Commissioning services are vital to the creation of a successful building, but commissioning agents are only responsible for the quality of certain systems. Other services are required to truly provide comprehensive monitoring.
CONTRACTOR QUALITY CONTROL
GCs are typically required by owners and developers to perform regular quality observations. Like the architect and commissioning agent, this will involve someone from the general contractor’s organization walking the site and performing inspections to ensure work is being done to the owners’ specifications.
It’s important to choose a general contractor that has strong quality control procedures in place, and has demonstrated a commitment to conducting thorough quality observations in the past. However, it’s also important that owners and developers don’t exclusively rely on contractors. Contractors have a vested interest in getting work done quickly, so hiring an unbiased third party is critical.
VISUAL DOCUMENTATION SERVICES
Visual documentation services, like Multivista, dispatch photographers to a job site to capture key elements of the building process during construction milestones. In Multivista’s case, the photos are then matched to an interactive online version of the building’s plans, allowing stakeholders to track progress on any part of their job site from anywhere in just a few clicks.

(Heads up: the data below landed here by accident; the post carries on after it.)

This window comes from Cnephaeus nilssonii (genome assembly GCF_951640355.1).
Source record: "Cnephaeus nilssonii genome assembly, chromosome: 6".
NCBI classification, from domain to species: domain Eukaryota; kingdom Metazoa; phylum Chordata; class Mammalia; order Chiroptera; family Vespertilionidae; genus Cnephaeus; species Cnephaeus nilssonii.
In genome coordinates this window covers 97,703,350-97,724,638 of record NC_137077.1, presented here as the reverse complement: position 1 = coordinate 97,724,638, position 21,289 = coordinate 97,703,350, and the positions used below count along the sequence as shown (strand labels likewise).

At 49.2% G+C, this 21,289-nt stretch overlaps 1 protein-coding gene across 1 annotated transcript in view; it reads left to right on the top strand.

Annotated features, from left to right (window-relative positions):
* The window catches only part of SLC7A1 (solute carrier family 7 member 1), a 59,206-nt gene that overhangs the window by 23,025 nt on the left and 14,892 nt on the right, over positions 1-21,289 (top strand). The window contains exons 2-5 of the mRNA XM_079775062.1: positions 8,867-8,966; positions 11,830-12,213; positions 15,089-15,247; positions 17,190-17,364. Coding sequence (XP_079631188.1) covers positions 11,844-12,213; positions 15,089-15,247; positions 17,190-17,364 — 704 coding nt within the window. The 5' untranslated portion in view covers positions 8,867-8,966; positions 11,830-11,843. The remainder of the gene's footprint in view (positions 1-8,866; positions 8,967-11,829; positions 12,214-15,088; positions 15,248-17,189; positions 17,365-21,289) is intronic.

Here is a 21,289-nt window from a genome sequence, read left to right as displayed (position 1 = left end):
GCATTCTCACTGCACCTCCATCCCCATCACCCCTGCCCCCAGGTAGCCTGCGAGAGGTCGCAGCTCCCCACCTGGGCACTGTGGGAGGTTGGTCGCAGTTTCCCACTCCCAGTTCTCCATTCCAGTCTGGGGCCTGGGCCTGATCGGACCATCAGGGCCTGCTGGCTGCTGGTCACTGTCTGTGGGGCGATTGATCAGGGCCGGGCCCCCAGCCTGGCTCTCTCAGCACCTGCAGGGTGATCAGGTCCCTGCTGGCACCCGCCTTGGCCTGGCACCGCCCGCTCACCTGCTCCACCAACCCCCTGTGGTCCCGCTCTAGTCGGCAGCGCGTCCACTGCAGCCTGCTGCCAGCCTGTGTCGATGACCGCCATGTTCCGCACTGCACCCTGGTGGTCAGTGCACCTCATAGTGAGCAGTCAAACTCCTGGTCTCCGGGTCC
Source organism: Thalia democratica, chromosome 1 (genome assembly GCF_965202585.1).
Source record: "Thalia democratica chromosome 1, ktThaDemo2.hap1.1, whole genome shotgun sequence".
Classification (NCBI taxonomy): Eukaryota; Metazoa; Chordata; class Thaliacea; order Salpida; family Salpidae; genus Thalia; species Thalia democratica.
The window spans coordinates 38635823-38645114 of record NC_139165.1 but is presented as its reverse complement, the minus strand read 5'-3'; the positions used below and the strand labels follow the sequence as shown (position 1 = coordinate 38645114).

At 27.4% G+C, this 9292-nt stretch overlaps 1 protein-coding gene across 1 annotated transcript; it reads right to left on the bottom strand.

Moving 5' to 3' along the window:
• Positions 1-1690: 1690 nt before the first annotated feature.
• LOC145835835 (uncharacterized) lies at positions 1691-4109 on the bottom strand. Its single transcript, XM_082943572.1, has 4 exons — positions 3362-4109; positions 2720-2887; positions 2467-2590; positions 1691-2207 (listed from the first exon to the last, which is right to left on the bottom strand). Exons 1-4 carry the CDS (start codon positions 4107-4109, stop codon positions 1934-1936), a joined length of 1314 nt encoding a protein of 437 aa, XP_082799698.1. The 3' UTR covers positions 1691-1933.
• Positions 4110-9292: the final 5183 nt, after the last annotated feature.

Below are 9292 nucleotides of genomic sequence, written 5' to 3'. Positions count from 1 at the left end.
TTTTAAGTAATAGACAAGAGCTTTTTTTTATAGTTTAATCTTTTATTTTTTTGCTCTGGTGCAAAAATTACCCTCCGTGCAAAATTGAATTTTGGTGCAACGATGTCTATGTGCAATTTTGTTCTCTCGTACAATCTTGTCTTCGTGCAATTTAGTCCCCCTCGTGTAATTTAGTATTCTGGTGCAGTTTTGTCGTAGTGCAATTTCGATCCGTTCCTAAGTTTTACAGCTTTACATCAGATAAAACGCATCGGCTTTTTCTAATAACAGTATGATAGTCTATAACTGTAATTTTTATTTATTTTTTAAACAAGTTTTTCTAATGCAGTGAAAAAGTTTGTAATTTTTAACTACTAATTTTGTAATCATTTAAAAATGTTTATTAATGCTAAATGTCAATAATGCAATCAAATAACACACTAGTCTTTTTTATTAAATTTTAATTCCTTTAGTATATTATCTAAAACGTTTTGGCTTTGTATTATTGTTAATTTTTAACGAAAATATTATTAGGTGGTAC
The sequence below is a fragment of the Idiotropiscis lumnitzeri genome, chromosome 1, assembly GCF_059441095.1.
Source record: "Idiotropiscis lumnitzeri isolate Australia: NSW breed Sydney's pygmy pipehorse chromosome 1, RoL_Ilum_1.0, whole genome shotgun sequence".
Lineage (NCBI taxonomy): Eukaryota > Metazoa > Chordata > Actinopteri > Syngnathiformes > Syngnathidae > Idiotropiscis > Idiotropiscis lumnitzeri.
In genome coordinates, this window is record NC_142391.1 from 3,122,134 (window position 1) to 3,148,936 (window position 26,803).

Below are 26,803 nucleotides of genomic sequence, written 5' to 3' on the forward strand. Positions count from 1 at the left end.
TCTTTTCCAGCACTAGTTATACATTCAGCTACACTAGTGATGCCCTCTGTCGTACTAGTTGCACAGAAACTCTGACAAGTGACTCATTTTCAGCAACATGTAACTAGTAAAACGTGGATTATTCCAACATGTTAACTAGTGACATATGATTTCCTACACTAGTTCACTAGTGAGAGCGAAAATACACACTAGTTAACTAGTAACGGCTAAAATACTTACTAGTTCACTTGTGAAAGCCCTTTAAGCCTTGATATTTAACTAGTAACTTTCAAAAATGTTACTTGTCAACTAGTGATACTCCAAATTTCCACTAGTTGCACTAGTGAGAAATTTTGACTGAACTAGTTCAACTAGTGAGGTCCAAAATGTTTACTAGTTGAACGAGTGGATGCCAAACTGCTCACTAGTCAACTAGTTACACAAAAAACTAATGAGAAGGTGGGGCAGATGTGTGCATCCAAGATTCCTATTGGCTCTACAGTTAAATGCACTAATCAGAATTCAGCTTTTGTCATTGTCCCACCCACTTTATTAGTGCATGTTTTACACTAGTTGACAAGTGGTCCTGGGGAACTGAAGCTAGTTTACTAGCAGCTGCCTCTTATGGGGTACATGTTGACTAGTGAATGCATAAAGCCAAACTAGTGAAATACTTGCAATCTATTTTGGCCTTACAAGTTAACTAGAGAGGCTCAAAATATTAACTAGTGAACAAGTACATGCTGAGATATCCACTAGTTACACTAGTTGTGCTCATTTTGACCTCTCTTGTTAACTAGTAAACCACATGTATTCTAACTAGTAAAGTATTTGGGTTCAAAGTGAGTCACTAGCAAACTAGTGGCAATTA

In addition to photographs, webcams have become a popular option for owners seeking to improve their construction monitoring. These cameras can be placed around a job site, and provide owners and developers with live-streaming remote visibility into construction activities.
Visual documentation services won’t replace on-site reviews by professionals, but they can improve the effectiveness of those reviews. An architect walking a job site might be able to scan 5-10% of the building for flaws, but visual documentation photographers can comprehensively capture each component of a building, often for a fraction of the cost.
These photographs will allow the architect, contractor, or commissioning agent to review the entire project in a far less time than it takes to walk a whole site, identifying problem areas and proactively resolving issues without the need for destructive discovery.
Architects are most involved in pre-construction processes. Contractors are most concerned with the building phase. Commissioning agents stay involved long enough to ensure systems are functioning properly. But only the owner is concerned with the life of the building 30, 40, or 50 years in the future. Therefore, it is the owner’s responsibility to monitor construction and ensure everything is going smoothly, to minimize their risk and prevent problems from popping up down the line.
The best construction monitoring approach combines all four of the above categories. No single construction monitoring service is complete enough on its own to truly give an owner peace of mind. However, an owner, architect, commissioning agent, and contractor operating as a team with good communication and strong visual documentation can certainly do just that.